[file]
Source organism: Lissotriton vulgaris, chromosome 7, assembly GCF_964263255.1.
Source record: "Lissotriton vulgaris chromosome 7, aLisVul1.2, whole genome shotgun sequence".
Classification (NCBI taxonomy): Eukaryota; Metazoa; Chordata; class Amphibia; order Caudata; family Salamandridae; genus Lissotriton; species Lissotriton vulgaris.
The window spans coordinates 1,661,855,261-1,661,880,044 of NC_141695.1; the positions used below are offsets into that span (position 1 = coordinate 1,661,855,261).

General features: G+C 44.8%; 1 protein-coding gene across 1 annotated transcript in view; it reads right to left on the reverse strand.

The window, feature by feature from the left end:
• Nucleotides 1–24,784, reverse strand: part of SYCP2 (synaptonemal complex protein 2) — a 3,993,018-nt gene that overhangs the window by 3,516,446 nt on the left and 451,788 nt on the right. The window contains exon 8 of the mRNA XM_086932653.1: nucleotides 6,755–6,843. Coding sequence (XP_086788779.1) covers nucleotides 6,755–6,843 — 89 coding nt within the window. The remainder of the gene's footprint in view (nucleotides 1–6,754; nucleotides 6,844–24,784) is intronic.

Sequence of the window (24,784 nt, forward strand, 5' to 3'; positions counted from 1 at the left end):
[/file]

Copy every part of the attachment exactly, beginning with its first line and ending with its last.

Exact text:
Source organism: Lissotriton vulgaris, chromosome 7, assembly GCF_964263255.1.
Source record: "Lissotriton vulgaris chromosome 7, aLisVul1.2, whole genome shotgun sequence".
Classification (NCBI taxonomy): Eukaryota; Metazoa; Chordata; class Amphibia; order Caudata; family Salamandridae; genus Lissotriton; species Lissotriton vulgaris.
The window spans coordinates 1,661,855,261-1,661,880,044 of NC_141695.1; the positions used below are offsets into that span (position 1 = coordinate 1,661,855,261).

General features: G+C 44.8%; 1 protein-coding gene across 1 annotated transcript in view; it reads right to left on the reverse strand.

The window, feature by feature from the left end:
• Nucleotides 1–24,784, reverse strand: part of SYCP2 (synaptonemal complex protein 2) — a 3,993,018-nt gene that overhangs the window by 3,516,446 nt on the left and 451,788 nt on the right. The window contains exon 8 of the mRNA XM_086932653.1: nucleotides 6,755–6,843. Coding sequence (XP_086788779.1) covers nucleotides 6,755–6,843 — 89 coding nt within the window. The remainder of the gene's footprint in view (nucleotides 1–6,754; nucleotides 6,844–24,784) is intronic.

Sequence of the window (24,784 nt, forward strand, 5' to 3'; positions counted from 1 at the left end):